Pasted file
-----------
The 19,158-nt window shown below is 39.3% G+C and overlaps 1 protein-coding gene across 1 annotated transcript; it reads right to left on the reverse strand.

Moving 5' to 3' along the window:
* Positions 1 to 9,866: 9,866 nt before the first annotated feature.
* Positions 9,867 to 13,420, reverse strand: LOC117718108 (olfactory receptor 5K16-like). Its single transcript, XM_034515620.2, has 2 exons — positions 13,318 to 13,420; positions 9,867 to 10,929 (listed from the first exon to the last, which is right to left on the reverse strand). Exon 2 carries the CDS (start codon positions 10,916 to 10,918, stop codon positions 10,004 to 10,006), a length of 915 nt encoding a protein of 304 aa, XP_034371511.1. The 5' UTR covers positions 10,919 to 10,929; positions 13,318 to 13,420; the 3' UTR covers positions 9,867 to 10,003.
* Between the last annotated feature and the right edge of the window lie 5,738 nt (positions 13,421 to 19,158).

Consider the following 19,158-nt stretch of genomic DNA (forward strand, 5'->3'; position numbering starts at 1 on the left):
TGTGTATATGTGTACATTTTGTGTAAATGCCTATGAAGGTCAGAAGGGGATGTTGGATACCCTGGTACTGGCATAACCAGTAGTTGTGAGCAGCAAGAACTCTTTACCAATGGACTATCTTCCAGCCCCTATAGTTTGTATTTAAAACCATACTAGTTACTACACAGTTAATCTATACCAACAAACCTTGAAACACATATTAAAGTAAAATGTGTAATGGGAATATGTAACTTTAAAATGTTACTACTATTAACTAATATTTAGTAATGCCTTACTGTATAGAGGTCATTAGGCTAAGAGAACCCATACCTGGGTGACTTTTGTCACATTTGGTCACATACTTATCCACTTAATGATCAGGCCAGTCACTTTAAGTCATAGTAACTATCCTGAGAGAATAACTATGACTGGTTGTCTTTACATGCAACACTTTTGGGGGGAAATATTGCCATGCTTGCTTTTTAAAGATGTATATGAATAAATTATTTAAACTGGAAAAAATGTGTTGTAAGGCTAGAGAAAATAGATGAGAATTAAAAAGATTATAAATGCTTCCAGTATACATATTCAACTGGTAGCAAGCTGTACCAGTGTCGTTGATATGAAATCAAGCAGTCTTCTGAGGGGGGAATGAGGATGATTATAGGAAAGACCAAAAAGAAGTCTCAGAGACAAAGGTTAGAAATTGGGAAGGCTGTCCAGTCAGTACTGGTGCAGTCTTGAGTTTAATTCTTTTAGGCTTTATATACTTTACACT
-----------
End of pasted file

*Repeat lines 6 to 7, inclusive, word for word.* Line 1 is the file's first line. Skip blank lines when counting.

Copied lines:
Consider the following 19,158-nt stretch of genomic DNA (forward strand, 5'->3'; position numbering starts at 1 on the left):
TGTGTATATGTGTACATTTTGTGTAAATGCCTATGAAGGTCAGAAGGGGATGTTGGATACCCTGGTACTGGCATAACCAGTAGTTGTGAGCAGCAAGAACTCTTTACCAATGGACTATCTTCCAGCCCCTATAGTTTGTATTTAAAACCATACTAGTTACTACACAGTTAATCTATACCAACAAACCTTGAAACACATATTAAAGTAAAATGTGTAATGGGAATATGTAACTTTAAAATGTTACTACTATTAACTAATATTTAGTAATGCCTTACTGTATAGAGGTCATTAGGCTAAGAGAACCCATACCTGGGTGACTTTTGTCACATTTGGTCACATACTTATCCACTTAATGATCAGGCCAGTCACTTTAAGTCATAGTAACTATCCTGAGAGAATAACTATGACTGGTTGTCTTTACATGCAACACTTTTGGGGGGAAATATTGCCATGCTTGCTTTTTAAAGATGTATATGAATAAATTATTTAAACTGGAAAAAATGTGTTGTAAGGCTAGAGAAAATAGATGAGAATTAAAAAGATTATAAATGCTTCCAGTATACATATTCAACTGGTAGCAAGCTGTACCAGTGTCGTTGATATGAAATCAAGCAGTCTTCTGAGGGGGGAATGAGGATGATTATAGGAAAGACCAAAAAGAAGTCTCAGAGACAAAGGTTAGAAATTGGGAAGGCTGTCCAGTCAGTACTGGTGCAGTCTTGAGTTTAATTCTTTTAGGCTTTATATACTTTACACT